I am currently in Sierra Leone in my role as International Development minister. Here is a blog, which you can also read on the DFID site.
To enter Freetown from its airport, boating across the river is your best option. The view of Freetown as the sun sets over the water is breathtaking, but one sadly seldom enjoyed by many from outside the country. Certainly from the UK, Sierra Leone is no tourist hotspot, known best for its recent civil war that ended only 12 years ago. And this is a shame, because the depth of the UK’s relationship with this place is amazing.
Its capital, Freetown, was established by British philanthropists in the 18th century as a settlement for repatriated and rescued slaves. It’s a proud part of the Commonwealth. And more recently, the UK played a pivotal role in ending the civil war.
Importantly, we didn’t then just leave. Because despite its beauty, Sierra Leone is one of the poorest places in the world, with all the problems you might expect as a result. One in 6 children will not see their fifth birthday here. Maybe one tenth of the population have consistent access to electricity.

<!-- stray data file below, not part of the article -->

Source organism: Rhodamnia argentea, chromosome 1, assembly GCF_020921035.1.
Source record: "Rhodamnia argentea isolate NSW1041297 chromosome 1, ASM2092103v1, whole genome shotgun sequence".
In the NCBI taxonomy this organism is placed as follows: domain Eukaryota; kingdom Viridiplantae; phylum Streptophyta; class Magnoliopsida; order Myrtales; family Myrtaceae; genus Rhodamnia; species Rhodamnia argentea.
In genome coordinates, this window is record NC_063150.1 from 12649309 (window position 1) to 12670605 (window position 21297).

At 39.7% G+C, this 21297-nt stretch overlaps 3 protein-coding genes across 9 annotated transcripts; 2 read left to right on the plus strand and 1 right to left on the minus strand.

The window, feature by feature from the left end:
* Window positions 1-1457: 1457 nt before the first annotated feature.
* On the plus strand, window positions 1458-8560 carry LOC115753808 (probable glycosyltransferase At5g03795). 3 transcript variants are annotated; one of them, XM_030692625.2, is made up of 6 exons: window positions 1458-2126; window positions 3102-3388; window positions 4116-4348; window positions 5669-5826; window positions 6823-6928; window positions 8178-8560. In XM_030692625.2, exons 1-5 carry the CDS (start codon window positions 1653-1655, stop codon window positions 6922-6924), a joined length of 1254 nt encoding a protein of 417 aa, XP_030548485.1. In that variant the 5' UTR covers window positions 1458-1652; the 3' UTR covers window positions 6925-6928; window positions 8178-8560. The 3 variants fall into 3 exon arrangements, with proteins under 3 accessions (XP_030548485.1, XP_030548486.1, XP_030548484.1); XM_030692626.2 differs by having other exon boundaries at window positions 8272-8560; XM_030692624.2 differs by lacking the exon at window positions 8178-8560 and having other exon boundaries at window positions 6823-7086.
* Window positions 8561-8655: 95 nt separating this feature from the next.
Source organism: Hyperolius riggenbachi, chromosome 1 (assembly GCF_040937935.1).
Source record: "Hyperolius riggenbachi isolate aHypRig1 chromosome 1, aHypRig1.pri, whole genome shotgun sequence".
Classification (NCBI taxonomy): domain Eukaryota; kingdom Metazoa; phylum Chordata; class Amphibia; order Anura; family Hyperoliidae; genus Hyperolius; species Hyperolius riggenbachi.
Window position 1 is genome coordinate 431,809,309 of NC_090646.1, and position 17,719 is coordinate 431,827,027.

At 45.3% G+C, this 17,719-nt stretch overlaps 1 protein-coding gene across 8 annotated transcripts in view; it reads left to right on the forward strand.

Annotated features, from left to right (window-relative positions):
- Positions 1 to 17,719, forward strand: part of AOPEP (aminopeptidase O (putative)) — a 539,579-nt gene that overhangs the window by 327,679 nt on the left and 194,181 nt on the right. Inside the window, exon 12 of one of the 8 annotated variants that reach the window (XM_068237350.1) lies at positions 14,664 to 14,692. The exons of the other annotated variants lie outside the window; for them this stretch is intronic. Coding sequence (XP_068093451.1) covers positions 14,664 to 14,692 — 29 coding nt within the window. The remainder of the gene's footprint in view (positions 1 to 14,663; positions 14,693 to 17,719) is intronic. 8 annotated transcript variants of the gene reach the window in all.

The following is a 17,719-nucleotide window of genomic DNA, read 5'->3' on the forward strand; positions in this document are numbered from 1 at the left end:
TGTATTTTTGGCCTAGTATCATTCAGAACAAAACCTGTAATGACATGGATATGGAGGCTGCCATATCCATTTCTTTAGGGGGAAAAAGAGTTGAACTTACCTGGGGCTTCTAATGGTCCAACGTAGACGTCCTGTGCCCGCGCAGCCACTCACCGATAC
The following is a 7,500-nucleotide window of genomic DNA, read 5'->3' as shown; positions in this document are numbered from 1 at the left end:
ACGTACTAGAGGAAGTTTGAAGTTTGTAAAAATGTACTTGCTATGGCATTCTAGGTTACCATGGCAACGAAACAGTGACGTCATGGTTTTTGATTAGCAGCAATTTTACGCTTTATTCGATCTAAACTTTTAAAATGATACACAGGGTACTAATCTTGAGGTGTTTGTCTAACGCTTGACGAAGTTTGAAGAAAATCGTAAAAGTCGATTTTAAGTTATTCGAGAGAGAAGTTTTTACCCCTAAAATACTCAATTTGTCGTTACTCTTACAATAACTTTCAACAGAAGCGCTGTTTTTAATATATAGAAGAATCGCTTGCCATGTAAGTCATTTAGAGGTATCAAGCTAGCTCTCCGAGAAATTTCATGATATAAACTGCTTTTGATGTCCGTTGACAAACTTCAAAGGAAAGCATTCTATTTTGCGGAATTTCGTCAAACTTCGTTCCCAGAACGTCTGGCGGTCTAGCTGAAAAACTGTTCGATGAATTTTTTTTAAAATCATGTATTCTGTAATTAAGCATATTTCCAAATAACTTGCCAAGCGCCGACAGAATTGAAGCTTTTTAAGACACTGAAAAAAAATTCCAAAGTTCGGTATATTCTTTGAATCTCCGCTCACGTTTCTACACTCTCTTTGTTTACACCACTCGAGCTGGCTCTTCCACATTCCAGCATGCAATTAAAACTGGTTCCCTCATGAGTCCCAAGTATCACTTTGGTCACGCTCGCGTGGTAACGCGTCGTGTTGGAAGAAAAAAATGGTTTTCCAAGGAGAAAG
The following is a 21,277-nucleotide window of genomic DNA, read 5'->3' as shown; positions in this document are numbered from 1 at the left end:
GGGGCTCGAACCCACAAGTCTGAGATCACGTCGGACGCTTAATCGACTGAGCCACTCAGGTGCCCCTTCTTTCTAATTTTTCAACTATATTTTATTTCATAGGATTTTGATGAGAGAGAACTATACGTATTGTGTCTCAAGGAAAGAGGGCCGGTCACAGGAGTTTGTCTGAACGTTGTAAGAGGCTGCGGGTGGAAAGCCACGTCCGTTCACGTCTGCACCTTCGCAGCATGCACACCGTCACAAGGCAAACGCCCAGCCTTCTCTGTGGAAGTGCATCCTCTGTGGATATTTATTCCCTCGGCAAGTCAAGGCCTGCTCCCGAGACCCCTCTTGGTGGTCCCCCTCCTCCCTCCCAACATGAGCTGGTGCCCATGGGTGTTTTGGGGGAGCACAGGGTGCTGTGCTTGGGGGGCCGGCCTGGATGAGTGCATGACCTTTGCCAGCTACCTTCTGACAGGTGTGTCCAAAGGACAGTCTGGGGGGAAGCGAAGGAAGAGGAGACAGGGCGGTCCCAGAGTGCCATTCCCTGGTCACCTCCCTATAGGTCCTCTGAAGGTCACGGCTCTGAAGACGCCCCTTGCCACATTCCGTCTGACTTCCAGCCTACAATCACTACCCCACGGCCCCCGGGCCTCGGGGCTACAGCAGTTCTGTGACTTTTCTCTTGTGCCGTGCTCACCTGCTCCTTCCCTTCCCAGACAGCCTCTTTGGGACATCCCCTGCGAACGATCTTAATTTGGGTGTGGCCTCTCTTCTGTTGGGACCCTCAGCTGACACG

Yet with the UK’s help, slow but steady progress is being made. Our combined military, diplomatic and development efforts have played a large part in bringing peace and stability, including 3 democratic elections. In a country of around 6 million, DFID’s investment in health and education will (between 2010-2015) put over 200,000 children through primary school, and provide life-saving care to over 800,000 under 5’s.
And Sierra Leone is beginning to find its feet. The economy is stuttering back to life as iron ore exports have come back on line for the first time in 30 years.
After the brutal civil war, there’s a long and bumpy road to recovery ahead for Sierra Leone (a bit like the track to the jetty from the airport). But with the UK’s help, it’s started strong. I hope in time more people will get the chance to see its beautiful scenery and people.